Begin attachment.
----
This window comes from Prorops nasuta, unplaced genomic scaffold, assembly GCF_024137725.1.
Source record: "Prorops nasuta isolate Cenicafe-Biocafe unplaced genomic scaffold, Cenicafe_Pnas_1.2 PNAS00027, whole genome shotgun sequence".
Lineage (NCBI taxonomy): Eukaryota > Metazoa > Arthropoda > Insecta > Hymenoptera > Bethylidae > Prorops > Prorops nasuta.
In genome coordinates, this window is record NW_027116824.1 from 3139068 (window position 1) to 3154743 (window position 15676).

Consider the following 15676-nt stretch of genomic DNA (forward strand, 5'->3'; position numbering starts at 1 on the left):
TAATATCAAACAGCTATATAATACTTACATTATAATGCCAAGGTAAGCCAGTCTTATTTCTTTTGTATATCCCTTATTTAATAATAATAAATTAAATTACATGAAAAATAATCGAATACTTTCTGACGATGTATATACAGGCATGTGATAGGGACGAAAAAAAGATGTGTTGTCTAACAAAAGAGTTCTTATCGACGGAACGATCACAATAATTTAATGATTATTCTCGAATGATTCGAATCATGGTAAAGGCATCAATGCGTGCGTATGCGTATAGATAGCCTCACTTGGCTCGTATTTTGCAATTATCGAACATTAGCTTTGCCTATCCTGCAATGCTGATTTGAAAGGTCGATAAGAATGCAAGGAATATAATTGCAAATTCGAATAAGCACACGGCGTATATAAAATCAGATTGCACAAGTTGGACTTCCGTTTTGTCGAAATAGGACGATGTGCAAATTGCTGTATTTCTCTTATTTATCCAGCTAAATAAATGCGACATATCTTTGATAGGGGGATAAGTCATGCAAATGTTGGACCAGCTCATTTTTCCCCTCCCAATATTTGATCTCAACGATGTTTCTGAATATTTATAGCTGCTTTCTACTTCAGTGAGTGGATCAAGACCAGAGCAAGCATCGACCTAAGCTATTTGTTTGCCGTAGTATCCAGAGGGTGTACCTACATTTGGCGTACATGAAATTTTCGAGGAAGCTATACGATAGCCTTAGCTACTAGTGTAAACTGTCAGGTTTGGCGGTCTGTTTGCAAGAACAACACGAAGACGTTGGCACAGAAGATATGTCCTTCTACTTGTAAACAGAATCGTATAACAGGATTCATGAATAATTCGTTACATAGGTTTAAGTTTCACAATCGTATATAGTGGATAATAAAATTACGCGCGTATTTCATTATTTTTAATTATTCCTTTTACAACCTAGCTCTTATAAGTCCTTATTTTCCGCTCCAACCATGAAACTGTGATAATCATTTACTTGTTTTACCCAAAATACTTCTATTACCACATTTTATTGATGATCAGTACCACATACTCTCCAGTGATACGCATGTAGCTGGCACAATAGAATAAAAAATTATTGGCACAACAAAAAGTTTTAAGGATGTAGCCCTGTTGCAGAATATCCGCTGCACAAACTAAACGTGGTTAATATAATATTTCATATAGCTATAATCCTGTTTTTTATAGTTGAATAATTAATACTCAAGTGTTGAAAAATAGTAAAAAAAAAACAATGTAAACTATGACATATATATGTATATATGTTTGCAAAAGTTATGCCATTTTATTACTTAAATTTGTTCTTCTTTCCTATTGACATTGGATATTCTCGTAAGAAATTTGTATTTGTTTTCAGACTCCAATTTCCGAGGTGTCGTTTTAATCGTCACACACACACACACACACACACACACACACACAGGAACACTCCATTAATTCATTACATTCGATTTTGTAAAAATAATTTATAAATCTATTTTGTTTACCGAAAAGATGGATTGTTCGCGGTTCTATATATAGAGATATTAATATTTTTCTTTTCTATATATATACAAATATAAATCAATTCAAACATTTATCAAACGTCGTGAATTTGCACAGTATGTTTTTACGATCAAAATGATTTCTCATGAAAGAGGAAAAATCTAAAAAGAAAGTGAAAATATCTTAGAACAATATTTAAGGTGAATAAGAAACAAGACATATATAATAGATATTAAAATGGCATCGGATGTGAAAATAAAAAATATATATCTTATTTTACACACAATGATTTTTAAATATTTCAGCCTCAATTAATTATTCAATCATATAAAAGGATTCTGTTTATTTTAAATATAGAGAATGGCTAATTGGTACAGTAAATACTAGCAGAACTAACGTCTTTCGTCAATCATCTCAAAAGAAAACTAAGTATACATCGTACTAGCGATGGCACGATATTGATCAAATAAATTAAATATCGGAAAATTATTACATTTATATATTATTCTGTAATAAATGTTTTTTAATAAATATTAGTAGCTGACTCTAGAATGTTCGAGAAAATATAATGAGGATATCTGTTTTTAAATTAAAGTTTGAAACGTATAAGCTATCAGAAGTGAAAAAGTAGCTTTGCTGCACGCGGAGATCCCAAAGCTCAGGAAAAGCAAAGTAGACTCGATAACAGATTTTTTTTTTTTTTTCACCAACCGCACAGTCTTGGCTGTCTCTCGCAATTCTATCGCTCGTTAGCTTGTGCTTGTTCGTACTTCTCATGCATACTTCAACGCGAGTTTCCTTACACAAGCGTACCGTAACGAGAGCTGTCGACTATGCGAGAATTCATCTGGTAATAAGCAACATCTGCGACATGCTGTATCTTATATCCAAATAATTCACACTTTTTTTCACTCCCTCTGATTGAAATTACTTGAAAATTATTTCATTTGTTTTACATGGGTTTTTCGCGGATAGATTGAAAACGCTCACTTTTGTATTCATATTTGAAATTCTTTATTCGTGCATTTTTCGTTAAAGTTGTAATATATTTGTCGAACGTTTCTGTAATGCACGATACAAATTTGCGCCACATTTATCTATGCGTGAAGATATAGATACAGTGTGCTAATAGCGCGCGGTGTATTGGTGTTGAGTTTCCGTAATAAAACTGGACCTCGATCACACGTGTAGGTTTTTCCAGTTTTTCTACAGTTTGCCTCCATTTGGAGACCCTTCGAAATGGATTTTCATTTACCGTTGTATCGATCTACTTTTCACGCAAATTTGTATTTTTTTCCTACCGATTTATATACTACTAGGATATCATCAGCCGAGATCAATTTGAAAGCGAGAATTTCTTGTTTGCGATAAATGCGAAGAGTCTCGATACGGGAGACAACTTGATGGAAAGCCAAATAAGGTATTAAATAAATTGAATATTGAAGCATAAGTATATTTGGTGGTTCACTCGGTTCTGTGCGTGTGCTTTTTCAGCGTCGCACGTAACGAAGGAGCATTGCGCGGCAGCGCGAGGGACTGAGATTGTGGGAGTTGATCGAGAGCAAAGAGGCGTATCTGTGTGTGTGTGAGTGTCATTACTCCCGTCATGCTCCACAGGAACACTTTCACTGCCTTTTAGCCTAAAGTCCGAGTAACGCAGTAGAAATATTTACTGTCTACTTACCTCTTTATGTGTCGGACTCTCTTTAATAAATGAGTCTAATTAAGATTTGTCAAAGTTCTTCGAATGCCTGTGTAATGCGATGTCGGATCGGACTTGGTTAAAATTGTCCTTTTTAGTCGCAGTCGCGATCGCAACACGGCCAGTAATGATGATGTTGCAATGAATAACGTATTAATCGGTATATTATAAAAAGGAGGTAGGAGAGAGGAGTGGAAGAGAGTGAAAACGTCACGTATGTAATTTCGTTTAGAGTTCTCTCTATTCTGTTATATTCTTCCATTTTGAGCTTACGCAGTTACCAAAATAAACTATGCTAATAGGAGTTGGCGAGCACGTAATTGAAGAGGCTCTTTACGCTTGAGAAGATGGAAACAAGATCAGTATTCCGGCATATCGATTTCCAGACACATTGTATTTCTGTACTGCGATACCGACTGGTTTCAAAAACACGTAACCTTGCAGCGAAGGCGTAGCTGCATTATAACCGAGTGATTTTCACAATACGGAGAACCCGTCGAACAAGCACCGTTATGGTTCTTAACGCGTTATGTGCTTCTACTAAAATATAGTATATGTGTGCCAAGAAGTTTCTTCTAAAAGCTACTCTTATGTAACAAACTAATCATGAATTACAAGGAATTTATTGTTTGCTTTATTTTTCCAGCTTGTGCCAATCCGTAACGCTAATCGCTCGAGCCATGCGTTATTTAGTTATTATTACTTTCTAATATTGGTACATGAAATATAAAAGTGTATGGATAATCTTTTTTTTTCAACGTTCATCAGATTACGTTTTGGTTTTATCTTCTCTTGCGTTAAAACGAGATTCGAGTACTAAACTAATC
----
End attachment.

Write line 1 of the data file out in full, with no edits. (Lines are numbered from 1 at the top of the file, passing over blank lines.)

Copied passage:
This window comes from Prorops nasuta, unplaced genomic scaffold, assembly GCF_024137725.1.